Showdown at the Domain Name Corral: Property Rights and Personal Jurisdiction Over Squatters, Poachers and Other Parasites
Ira S. Nathenson
St. Thomas University School of Law
University of Pittsburgh Law Review, Vol. 58, No. 4, 1997
This paper on domain names disputes has two main goals. The first is to analyze the principal points of litigation in domain name disputes, namely, personal jurisdiction and trademark liability. The second is to propose an analytic framework to better help resolve matters of jurisdiction and liability. Regarding personal jurisdiction, domain names are problematic because an internet site can be viewed almost anywhere, potentially subjecting the domain name owner to suit everywhere. For example, should a Florida domain name owner automatically be subject to suit in Alaska where the site can be viewed? If not, then where? Regarding liability, trademark law would normally permit multiple persons to use identical or similar trademarks, so long as the products or locations are sufficiently remote. Put differently, in the real world, UNITED AIRLINES can co-exist with the UNITED WAY. But on the internet, there can only be one UNITED.COM. As an aid to analysis, the paper proposes three categories of domain name disputes, with suggestions on how to resolve jurisdictional and liability issues for each. First, some disputes concern cybersquatters, those who speculatively purchase domain names with the intention of selling them for profit. Second, other disputes concern 'parasites,' those who have no intention of selling the domain, but instead hope to gain financially from confused users. Third, some disputes concern 'twins,' where the domain name owner and challenger both have legitimate claims to using the same name in the brick-and-mortar world. Through these three categories, the paper suggests ways of resolving issues of personal jurisdiction and trademark liability.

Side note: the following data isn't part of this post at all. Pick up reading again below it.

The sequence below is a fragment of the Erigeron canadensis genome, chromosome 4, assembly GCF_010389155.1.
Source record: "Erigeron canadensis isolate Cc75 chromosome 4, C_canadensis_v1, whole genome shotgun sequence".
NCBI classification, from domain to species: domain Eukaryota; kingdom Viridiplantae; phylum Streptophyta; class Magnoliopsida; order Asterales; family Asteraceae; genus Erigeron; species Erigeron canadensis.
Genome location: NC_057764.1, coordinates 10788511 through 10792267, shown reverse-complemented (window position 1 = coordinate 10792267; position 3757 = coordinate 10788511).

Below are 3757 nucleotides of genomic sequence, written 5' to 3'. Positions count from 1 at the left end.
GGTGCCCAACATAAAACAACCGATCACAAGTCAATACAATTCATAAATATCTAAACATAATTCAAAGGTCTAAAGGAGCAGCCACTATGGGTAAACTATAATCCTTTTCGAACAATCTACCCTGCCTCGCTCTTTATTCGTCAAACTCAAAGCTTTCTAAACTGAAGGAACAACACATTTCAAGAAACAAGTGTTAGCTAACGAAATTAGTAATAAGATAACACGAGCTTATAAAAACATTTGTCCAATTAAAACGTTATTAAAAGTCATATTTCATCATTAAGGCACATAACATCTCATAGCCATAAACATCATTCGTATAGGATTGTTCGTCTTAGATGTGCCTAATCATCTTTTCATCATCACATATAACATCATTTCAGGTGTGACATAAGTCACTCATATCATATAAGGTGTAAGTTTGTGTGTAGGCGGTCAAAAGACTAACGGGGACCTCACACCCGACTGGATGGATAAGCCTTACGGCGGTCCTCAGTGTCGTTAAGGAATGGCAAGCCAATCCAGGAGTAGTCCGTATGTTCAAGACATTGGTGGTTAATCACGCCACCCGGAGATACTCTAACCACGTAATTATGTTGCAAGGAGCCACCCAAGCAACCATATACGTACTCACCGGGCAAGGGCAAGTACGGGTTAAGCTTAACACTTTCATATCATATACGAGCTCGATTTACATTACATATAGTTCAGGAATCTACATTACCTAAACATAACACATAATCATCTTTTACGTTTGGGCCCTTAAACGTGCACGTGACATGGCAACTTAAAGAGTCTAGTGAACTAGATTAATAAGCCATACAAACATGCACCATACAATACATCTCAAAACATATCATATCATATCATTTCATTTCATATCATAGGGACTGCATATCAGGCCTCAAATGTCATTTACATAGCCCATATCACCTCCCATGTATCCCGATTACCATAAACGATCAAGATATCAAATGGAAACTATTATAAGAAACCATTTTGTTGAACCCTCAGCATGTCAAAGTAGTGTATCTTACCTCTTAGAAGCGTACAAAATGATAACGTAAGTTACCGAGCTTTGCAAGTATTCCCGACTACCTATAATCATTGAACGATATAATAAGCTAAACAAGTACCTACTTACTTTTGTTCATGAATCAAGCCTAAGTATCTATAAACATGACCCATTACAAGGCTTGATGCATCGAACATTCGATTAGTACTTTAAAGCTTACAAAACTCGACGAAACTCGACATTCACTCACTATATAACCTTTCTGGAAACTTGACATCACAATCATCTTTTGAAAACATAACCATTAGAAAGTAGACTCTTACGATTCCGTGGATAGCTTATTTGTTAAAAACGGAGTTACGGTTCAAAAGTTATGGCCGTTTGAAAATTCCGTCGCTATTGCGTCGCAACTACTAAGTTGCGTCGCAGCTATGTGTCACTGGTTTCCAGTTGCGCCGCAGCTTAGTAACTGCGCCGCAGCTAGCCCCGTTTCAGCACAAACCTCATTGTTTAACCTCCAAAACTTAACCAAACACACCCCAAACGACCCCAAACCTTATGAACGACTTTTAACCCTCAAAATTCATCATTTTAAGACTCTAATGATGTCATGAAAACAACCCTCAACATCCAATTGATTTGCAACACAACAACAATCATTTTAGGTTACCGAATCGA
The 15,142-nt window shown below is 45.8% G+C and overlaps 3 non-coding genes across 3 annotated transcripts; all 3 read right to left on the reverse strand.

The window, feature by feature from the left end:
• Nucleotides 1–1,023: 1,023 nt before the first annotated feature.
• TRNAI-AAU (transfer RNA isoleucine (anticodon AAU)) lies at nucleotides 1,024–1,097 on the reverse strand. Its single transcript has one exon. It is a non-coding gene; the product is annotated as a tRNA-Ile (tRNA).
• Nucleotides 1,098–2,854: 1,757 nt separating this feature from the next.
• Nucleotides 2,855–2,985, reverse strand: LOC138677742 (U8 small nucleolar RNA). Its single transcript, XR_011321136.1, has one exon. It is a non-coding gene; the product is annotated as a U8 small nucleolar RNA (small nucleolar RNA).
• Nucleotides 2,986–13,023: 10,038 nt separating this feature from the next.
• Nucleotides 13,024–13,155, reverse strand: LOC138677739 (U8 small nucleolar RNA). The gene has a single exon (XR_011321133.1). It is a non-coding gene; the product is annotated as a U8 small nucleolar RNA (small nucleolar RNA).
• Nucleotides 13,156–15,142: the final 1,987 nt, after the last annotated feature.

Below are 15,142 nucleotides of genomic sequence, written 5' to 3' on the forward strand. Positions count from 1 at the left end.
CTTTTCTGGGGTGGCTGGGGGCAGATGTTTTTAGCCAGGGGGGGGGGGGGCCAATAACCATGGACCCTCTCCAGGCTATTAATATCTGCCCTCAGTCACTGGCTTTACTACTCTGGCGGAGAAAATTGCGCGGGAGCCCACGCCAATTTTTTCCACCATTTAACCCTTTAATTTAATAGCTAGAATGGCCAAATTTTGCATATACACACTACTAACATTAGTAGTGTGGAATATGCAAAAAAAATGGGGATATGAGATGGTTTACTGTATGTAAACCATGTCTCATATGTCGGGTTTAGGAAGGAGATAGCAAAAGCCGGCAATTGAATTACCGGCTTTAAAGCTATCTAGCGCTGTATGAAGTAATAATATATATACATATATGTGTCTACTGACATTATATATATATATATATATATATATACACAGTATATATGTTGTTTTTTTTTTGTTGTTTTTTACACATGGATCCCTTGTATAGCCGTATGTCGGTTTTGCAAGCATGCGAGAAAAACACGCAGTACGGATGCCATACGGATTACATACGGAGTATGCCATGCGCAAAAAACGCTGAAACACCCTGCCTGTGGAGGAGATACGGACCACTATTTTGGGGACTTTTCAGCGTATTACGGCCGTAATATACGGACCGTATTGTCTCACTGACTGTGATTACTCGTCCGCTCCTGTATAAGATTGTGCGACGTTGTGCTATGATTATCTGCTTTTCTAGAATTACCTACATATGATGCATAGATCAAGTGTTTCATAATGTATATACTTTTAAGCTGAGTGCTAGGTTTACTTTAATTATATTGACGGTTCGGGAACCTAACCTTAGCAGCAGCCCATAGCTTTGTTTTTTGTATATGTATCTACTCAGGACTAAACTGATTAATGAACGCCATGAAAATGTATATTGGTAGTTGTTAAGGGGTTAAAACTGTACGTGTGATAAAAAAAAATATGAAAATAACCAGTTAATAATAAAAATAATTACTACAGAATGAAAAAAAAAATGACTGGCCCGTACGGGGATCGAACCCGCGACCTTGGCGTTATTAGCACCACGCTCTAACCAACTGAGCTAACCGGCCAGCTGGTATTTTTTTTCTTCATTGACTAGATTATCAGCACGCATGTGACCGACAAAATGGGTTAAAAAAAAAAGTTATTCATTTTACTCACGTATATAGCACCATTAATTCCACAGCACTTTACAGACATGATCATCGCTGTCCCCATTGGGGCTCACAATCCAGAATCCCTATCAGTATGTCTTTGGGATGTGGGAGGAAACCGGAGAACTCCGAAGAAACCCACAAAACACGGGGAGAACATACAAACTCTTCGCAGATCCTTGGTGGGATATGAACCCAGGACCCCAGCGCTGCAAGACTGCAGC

Number of Pages in PDF File: 80
Keywords: domain names, squatters, cybersquatters, parasites, poachers, trademarks, personal jurisdiction, due process, cyberlaw, intellectual property, civil procedureAccepted Paper Series
Date posted: September 15, 2009
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